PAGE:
6. Digital Strategy = Cyber Security
In the digital age, cyber security isn’t optional. It’s table stakes. KPMG says leaders at digitally-savvy institutions acknowledge the impact cyber has on nearly all components of their organization’s value chain — including onboarding, user authentication and account access.
“Discussions have pivoted to what was once viewed as science fiction,” says KPMG. “For example, banks — with help from clearing houses, governments, and technologies — are authenticating individuals through the use of portable identities. Credit card issuers are exploring smart cards that activate using biometrics, while others are looking at blockchain strategies.”
KPMG says financial institutions that design their digital strategy with an emphasis on security will not only be safer, but also better equipped to leverage innovative technologies to meet business objectives.
7. The Speed of Change
Disruption is coming… whether you like it or not. KPMG looked at how long it takes consumers to adopt to new technologies in music, video, and travel. They measured the time for mass adoption from records to CDs to buying music online; the time to adopt from VHS tapes to Apple TV and Netflix; and the time to transition from physical travel agents to booking travel online. Based on those statistics, KPMG estimates that it will take consumers 7 to 10 years to fully adopt digital banking. The problem is: we are already four years into that adoption cycle, leaving financial institutions as few as three years to prepare.
5 Steps for a Positive Digital Transformation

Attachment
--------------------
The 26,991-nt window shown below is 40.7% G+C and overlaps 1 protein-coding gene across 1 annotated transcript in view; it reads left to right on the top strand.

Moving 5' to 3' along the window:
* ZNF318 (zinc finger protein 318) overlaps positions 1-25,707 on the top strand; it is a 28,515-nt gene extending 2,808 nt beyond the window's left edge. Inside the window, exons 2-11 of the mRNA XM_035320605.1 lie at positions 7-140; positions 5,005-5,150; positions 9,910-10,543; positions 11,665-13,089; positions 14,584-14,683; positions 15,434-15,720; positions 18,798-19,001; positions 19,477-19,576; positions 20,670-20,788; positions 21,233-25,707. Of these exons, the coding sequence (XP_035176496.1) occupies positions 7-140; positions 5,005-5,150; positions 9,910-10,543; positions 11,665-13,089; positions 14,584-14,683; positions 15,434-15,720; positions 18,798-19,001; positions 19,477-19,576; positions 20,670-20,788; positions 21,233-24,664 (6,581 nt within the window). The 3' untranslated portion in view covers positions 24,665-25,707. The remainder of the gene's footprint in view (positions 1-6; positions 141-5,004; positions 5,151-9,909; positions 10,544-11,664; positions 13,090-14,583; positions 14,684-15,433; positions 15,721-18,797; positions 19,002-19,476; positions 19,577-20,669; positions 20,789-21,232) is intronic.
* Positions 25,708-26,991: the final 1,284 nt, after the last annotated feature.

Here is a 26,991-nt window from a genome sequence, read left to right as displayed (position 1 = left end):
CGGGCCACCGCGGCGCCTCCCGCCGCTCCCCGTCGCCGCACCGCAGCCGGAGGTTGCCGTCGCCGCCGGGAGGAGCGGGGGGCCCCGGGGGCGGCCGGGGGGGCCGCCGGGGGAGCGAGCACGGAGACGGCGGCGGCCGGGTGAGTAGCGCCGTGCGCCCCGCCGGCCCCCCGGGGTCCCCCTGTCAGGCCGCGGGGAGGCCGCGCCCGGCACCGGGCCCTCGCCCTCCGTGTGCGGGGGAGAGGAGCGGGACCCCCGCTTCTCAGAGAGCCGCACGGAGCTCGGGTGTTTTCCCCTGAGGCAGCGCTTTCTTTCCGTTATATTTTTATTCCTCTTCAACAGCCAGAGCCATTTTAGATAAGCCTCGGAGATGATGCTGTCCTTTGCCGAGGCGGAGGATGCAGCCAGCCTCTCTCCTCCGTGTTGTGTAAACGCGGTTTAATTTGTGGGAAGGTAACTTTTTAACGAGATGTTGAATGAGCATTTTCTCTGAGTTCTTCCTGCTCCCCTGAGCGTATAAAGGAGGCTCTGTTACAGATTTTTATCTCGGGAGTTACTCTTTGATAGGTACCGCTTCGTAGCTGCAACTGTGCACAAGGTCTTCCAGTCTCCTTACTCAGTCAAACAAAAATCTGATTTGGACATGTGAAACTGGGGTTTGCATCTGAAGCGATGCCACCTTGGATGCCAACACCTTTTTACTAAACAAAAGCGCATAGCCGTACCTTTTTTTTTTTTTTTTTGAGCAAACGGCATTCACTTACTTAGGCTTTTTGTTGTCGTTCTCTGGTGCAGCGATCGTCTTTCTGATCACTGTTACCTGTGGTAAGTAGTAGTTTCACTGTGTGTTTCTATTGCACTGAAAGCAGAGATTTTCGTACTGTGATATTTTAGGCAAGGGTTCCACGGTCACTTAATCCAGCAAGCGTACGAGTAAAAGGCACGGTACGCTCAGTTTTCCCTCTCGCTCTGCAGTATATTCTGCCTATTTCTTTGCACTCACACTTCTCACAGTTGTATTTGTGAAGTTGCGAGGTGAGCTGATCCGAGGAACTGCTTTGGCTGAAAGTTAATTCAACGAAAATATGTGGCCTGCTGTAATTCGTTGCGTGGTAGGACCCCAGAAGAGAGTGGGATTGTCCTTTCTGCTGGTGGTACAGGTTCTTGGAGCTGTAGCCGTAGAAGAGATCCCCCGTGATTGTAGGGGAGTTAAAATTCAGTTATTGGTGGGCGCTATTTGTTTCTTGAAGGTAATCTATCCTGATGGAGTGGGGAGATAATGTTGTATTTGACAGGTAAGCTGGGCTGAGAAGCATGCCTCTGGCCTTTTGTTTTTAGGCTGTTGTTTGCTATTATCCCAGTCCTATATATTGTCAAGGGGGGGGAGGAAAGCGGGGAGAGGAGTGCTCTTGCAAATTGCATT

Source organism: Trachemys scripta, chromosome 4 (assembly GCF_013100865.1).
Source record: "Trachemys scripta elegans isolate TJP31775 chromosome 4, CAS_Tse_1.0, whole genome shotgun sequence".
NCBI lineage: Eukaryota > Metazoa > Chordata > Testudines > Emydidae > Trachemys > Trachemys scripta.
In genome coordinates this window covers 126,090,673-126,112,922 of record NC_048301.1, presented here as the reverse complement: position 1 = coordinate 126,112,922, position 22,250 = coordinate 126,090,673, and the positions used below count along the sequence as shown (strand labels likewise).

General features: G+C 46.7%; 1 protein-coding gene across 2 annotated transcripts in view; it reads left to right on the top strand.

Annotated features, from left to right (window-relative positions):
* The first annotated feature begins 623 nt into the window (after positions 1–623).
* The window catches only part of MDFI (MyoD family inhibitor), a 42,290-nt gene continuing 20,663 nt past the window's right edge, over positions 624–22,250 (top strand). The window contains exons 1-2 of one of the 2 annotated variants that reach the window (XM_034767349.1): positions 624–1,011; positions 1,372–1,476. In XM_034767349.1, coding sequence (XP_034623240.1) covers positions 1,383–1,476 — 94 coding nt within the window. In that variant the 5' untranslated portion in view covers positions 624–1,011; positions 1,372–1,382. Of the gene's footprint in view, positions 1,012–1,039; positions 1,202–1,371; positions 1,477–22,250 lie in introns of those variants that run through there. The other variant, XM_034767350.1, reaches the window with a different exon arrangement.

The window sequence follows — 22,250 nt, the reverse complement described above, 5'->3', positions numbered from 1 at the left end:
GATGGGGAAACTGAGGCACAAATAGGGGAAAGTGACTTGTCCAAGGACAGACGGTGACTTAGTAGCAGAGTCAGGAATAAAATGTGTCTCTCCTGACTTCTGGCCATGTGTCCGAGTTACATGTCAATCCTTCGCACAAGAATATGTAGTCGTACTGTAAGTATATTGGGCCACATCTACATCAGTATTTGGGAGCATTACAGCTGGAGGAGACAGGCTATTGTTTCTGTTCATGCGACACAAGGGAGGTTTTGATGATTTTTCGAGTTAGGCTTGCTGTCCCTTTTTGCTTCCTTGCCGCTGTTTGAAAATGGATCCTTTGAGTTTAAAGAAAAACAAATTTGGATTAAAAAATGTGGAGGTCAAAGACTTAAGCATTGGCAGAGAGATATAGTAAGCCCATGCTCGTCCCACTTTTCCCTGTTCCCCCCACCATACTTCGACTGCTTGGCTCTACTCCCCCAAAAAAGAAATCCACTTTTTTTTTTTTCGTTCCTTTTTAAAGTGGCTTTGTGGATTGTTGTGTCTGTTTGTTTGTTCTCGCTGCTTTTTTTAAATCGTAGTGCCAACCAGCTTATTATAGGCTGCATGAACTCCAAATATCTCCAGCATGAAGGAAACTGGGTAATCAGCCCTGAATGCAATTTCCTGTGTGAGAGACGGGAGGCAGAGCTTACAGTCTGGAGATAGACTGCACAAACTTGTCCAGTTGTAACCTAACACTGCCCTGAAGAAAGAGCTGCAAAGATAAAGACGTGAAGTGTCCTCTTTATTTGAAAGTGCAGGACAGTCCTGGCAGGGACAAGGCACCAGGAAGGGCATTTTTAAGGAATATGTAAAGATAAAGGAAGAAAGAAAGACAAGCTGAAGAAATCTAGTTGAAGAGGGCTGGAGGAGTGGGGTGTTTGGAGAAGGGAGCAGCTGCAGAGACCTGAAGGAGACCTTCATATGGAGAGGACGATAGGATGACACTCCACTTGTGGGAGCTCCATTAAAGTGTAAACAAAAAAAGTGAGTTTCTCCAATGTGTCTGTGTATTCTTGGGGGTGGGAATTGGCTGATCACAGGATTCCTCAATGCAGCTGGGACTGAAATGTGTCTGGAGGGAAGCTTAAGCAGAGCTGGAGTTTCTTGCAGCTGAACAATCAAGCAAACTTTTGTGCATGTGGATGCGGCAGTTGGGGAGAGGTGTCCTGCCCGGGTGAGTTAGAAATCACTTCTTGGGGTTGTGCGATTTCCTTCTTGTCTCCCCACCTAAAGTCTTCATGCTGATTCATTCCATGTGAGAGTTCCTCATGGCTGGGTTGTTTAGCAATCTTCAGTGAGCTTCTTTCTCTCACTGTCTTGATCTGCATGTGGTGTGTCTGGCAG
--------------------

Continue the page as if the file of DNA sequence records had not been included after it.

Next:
KPMG offers the following recommendations to financial institutions hoping to capitalize on — rather than be crippled by — disruption.
State Your Point of View. Do you believe that success with millennials comes from a relationship-based model or will Millennials continue to cherry-pick financial products and services from the lowest-cost or most convenient provider? The viewpoint you take will drive all your decision-making around your digital strategy.
Pick the Business Model That Will Work for You. Maybe you want to focus on increasing fee income or improving your ability to attract consumers using lower cost distribution channels? Will you focus on consumer experience?
Mind the Gaps. Once you have your point of view and your business model, it’s time to determine where the gaps are in the organization. If the goal is to improve consumer experience and engagement, then perhaps investment in data and analytics is needed. Or if you are trying to increase fee income, do you need to invest in an investment platform that offers robo advice?
Build or Buy? Determine how you will fill those gaps between the business model and your current capabilities. You can build it in-house, buy it, or partner with a fintech or other provider. Asking how important is implementation speed versus cost versus customization will help you pick the right option.
Create Your Own Innovation Center. Not every innovation is a good idea for every financial institution. Banks and credit unions are creating innovation centers in which they employ rapid prototyping to test which ideas are good and which aren’t. While the cost of an innovation center may be daunting to smaller institutions with more limited resources and budgets, consortiums of institutions are forming which allow smaller institutions to share the costs of innovation. Others are partnering with fintechs to conduct innovation research.